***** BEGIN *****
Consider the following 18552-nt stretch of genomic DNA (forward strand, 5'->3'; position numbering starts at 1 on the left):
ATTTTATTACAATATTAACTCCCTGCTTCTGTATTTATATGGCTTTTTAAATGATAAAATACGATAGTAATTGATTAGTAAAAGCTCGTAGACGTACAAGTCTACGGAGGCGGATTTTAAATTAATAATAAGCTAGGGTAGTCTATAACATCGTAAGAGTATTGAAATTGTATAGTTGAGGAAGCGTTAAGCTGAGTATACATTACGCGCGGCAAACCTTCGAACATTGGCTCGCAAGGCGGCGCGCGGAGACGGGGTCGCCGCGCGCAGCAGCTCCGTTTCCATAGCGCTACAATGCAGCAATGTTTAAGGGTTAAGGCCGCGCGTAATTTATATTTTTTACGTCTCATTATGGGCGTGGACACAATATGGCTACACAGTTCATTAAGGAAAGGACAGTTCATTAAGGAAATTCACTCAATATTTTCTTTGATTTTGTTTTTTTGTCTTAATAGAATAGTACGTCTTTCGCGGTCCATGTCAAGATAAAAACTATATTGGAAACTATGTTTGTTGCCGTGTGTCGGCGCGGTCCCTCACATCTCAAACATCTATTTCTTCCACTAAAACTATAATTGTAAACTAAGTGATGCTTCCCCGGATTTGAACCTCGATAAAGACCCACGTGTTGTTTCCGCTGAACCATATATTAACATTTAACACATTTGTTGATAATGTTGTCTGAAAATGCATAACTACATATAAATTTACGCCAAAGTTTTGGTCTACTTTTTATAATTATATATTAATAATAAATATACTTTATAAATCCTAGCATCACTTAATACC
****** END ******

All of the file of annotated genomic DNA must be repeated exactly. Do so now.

Consider the following 18552-nt stretch of genomic DNA (forward strand, 5'->3'; position numbering starts at 1 on the left):
ATTTTATTACAATATTAACTCCCTGCTTCTGTATTTATATGGCTTTTTAAATGATAAAATACGATAGTAATTGATTAGTAAAAGCTCGTAGACGTACAAGTCTACGGAGGCGGATTTTAAATTAATAATAAGCTAGGGTAGTCTATAACATCGTAAGAGTATTGAAATTGTATAGTTGAGGAAGCGTTAAGCTGAGTATACATTACGCGCGGCAAACCTTCGAACATTGGCTCGCAAGGCGGCGCGCGGAGACGGGGTCGCCGCGCGCAGCAGCTCCGTTTCCATAGCGCTACAATGCAGCAATGTTTAAGGGTTAAGGCCGCGCGTAATTTATATTTTTTACGTCTCATTATGGGCGTGGACACAATATGGCTACACAGTTCATTAAGGAAAGGACAGTTCATTAAGGAAATTCACTCAATATTTTCTTTGATTTTGTTTTTTTGTCTTAATAGAATAGTACGTCTTTCGCGGTCCATGTCAAGATAAAAACTATATTGGAAACTATGTTTGTTGCCGTGTGTCGGCGCGGTCCCTCACATCTCAAACATCTATTTCTTCCACTAAAACTATAATTGTAAACTAAGTGATGCTTCCCCGGATTTGAACCTCGATAAAGACCCACGTGTTGTTTCCGCTGAACCATATATTAACATTTAACACATTTGTTGATAATGTTGTCTGAAAATGCATAACTACATATAAATTTACGCCAAAGTTTTGGTCTACTTTTTATAATTATATATTAATAATAAATATACTTTATAAATCCTAGCATCACTTAATACC